- John Barbour (1320-1395)
Sometimes referred to as the father of Scottish vernacular poetry, John Barbour was born round about 1320, during the reign of King Robert the Bruce. He was a member of the royal household of King Robert's successors, King David II and Robert II, and was involved in two political visits to France. He became Archdeacon of Aberdeen in 1357.
But it is epic poem "The Brus" for which Barbour is best remembered. This patriotic epic about the life of the king who, against all the odds, managed to drive out the occupying Engliah army, consists of 14,000 octosyllabic lines and was composed in 1375. It recounts in detail the Wars of Independence to the death of Bruce and the Black Douglas. He used information provided by contemporaries of Bruce and to that extent it is of value to historians as well as a dramatic work. But Barbour ignores any negative aspects of his hero, including the period when Bruce vacillated between serving the English King Edward I or Scotland.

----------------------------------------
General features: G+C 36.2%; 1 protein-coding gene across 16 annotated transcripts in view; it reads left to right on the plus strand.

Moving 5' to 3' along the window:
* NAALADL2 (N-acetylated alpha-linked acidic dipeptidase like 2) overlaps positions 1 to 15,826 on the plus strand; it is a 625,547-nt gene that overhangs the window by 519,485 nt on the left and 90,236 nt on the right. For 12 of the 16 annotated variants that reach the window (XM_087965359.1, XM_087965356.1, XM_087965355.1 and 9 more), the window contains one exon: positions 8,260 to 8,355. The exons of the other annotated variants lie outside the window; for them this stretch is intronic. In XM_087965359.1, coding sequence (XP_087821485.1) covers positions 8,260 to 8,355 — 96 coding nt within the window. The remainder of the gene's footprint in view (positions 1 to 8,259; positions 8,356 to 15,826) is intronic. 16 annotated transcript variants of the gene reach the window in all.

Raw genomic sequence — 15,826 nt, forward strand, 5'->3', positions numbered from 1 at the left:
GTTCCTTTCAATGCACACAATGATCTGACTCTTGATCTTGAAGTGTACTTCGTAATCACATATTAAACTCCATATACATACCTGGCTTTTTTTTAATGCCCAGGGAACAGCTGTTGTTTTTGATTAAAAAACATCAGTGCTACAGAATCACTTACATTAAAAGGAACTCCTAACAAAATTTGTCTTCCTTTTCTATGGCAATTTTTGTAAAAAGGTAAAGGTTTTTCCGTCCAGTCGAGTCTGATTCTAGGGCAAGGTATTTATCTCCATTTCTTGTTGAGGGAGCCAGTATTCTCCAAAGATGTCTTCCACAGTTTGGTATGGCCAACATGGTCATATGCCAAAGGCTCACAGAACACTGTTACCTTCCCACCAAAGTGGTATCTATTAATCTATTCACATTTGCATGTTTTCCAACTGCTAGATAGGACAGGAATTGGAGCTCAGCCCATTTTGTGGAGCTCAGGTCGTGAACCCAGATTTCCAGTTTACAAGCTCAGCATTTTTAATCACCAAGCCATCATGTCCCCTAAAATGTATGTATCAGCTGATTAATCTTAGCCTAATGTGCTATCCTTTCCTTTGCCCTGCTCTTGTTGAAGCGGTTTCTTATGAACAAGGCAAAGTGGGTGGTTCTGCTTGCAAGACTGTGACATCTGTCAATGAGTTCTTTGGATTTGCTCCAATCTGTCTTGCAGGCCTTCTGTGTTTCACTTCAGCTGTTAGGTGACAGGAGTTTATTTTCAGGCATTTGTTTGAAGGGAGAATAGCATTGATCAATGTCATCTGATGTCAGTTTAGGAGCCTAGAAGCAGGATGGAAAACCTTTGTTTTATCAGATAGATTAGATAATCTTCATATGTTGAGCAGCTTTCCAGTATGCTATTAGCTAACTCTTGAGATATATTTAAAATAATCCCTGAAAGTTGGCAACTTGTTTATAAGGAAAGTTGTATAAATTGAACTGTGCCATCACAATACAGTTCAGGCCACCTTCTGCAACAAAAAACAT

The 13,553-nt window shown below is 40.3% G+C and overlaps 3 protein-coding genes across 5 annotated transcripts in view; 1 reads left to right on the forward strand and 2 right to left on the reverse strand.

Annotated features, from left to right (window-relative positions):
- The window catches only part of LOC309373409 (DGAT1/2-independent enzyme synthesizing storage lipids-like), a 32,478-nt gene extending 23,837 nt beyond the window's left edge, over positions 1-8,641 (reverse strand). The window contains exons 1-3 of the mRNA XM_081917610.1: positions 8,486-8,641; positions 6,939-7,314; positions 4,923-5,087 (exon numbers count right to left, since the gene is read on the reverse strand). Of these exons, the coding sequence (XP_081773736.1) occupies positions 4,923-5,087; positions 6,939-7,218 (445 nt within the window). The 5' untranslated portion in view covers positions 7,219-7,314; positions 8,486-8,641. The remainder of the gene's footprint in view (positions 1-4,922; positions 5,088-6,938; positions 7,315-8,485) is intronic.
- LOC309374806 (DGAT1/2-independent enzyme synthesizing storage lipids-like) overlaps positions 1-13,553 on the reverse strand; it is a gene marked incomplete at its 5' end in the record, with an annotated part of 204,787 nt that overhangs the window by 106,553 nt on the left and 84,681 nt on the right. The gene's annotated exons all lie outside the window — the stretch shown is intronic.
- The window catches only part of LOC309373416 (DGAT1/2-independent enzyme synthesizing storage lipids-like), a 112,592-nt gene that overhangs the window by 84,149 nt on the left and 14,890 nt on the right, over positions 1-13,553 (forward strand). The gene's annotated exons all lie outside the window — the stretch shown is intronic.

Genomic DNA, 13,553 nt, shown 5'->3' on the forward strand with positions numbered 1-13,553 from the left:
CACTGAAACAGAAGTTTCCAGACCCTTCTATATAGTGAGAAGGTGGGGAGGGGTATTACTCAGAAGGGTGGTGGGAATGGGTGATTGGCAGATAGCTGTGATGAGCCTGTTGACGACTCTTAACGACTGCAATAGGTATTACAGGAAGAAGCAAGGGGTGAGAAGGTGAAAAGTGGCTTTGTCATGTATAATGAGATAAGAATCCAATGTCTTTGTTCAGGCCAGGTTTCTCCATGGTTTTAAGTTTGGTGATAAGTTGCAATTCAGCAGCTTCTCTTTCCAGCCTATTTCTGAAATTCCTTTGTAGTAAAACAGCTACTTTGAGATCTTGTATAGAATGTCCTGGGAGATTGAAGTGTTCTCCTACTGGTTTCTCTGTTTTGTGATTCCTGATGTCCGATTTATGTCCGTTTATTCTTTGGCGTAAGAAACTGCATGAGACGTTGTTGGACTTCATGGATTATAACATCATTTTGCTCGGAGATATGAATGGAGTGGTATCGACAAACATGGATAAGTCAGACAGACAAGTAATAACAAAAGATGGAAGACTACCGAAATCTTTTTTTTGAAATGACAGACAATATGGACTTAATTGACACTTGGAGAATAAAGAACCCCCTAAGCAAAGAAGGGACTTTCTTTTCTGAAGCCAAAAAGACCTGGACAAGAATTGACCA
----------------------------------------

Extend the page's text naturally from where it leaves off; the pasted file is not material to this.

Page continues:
Barbour's tale of valour and chivalry and great deeds was written at a time when Scotland was being governed by weak rulers such as King Robert II and Robert III. The latter described himself as the "worst of kings and the most miserable of men" a description with which few would argue.
The illustration here (from a frieze in the atrium of the National Portrait Gallery in Edinburgh) shows Barbour with some of hos contemporaries. The first Duke of Albany was the third son of King Robert II.
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